Alexander works with any wood the client specifies, and that has led him to work with some very difficult woods, he says. "Working with padauk, I have to wear a mask. Rosewood gives off an irritating dust and has a very strong odor. I especially like hardwoods. They hold detail well when carving and give a beautiful end result. Good quality Honduran mahogany is one of my favorites. It works well, holds detail and is a little softer than some hardwoods.

"I do a lot of work with yachts, ranging from carving the ID sign for the stern to work for the salons, dining rooms, bedrooms and bars," he adds. "Decorative wall hangings with nautical themes are also popular. Just about anything you would find in a home can be found on a yacht. Decorative carved elements are especially common for the nicer yachts. It is a touch that personalizes." Alexander says Honduran mahogany is often used for yacht work.

Probably the majority of his work is carvings for fireplace mantles. "A mantle is often the focal point of a room," he says. "I can do a very individualized custom design that will enhance the overall look of a room."

Nautical themes are popular with clients. Alexander, for example, has carved a 20-inch by 48-inch wall decoration of the clipper ship the Maine Quay (circa 1850) out of Honduras mahogany for one customer. Other commissions include signs, humidors, coats of arms, wood sculptures and art featuring religious motifs.

Those projects are complete pieces that Alexander produces. He also carves smaller pieces which become an element of a larger piece. Such work has included claw feet and legs for a piece of furniture, rosettes for a piece of moulding, intricately carved tops for cabinets and the carved front and sides of a desk.

One of his most unusual requests was for a large panel featuring a representation of a garbage truck. "The client owns one of the world's largest refuse companies in the country," he says.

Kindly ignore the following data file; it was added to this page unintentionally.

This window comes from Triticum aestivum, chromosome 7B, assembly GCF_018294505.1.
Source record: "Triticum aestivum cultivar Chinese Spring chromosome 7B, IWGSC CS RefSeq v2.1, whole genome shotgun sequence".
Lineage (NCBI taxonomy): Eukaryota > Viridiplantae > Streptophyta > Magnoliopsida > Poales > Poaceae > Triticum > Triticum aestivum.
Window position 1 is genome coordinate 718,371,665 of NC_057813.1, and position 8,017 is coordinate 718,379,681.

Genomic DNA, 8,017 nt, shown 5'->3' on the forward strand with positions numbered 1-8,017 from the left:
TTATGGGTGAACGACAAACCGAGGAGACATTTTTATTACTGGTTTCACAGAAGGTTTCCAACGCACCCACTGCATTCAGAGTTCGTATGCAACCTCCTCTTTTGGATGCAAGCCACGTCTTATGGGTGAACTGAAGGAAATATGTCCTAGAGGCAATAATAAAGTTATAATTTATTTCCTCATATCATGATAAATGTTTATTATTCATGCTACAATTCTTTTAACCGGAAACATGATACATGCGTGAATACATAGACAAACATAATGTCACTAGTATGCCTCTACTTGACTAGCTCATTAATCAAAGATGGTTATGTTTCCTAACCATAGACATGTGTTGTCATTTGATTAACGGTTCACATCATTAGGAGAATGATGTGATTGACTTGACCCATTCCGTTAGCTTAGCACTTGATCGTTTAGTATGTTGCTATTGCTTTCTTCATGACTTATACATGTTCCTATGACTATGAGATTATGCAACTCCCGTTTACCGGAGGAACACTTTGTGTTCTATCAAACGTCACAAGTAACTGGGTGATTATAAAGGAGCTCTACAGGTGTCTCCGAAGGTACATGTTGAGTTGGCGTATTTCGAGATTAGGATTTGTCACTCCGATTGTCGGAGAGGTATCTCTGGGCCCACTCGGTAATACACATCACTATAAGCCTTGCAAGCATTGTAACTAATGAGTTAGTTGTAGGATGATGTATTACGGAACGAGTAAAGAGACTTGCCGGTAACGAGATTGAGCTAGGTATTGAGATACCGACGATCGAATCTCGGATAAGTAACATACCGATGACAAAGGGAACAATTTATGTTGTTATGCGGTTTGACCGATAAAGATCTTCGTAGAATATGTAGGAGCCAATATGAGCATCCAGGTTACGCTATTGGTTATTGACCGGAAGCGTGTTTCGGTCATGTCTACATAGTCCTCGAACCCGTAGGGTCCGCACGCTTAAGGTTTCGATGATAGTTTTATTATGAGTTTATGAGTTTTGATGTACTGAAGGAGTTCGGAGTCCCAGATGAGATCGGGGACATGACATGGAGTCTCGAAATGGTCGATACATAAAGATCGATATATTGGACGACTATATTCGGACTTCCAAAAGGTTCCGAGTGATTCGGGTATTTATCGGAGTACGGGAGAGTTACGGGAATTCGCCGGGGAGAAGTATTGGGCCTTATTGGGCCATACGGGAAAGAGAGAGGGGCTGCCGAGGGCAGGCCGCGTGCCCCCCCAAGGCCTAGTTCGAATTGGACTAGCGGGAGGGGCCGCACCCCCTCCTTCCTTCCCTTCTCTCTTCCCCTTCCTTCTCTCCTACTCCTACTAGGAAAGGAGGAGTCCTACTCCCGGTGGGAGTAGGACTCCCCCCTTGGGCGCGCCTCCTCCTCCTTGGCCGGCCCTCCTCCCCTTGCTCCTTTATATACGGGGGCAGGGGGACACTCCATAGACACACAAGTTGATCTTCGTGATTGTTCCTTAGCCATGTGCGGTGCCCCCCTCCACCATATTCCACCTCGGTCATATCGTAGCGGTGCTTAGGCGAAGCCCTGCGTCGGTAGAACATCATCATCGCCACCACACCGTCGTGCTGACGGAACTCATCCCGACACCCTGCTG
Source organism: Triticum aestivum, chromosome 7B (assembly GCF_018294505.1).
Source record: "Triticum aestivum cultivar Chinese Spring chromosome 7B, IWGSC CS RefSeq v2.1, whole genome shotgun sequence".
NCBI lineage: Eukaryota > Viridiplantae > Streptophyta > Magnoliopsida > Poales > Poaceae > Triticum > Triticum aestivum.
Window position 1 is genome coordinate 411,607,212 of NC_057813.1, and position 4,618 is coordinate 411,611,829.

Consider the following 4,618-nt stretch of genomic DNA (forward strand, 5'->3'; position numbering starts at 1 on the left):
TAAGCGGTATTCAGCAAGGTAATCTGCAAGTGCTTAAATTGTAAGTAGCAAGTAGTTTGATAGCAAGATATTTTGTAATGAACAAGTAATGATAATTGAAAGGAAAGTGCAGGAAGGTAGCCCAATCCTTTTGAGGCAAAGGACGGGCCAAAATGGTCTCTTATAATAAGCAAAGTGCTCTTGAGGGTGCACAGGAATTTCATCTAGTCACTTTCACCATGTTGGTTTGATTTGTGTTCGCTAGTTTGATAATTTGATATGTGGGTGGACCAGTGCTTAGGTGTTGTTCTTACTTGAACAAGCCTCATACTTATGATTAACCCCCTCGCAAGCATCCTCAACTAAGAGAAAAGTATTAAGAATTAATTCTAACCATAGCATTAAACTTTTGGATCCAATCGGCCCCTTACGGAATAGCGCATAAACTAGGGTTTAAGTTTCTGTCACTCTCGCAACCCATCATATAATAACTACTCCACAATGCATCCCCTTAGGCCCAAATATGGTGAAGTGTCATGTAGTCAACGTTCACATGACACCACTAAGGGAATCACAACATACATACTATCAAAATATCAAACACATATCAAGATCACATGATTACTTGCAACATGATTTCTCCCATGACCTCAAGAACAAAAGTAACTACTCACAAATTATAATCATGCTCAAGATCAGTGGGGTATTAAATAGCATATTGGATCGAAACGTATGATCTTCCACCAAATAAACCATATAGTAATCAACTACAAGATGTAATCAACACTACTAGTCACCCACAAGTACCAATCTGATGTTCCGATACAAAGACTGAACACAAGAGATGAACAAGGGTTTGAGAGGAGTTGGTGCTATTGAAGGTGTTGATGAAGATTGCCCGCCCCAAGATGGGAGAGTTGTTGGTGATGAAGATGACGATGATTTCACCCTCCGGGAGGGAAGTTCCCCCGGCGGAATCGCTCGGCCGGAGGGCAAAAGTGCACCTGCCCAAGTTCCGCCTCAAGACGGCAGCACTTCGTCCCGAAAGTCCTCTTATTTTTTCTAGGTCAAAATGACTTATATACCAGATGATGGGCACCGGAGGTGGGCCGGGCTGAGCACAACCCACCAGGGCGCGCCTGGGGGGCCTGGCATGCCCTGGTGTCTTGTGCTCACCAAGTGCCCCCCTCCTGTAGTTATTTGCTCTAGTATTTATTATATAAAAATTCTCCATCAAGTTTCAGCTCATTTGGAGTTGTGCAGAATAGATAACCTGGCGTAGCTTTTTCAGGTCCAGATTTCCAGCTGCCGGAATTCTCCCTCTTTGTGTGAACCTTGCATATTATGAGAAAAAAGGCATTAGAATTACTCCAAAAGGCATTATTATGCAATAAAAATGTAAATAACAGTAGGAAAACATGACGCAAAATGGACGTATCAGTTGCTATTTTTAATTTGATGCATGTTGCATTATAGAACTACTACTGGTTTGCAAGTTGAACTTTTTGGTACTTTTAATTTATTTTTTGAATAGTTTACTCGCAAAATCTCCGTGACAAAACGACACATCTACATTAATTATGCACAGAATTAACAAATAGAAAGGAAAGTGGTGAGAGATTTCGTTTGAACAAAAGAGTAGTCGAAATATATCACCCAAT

Alexander designed these entry doors so that when they are closed, the scene carries across from one side to another. He recalls that the owner was very pleased with the design. The doors are padauk.

A recent assignment found him carving a youth bed, commissioned by a woman for her grandchild. "The design was quite involved, with twisted pencil posts adorned with squirrels. The headboard and footboard featured Mother Goose characters," he says. Alexander also carved the child's name and birth date into the wood.

The entire project was made of Honduran mahogany. But when it came time to select a stain, the client couldn't decide on a color and instead had Alexander paint the bed white. "It turned out beautifully, but Honduran mahogany is not a wood you usually see painted," he says.

Alexander's animal carvings have attracted a lot of interest for their authenticity and fine detail. "African elephants, herds of buffalo, tigers and other animals are challenging to do but rewarding," he says. Alexander especially values his art background for these jobs, which often begin with research into various species so that his work is true to life.

"Animals figure prominently in my designs, and many of my clients are big game hunters," he adds. "When you carve animals, it is very important that the work is anatomically accurate. I study wildlife magazines, animal photographs and visit taxidermists and museums. When I have an opportunity, I ask a knowledgeable person to critique my work. I like to get feedback from the experts who know the animals from their experiences in the wild."

Alexander says that he especially appreciates a comment made by a wildlife art dealer from Nairobi, who complimented his work on an African leopard and a springbok. When he is asked to name the most challenging animal to carve, Alexander says that each assignment is equally challenging. "Animals are probably the most exacting work I do."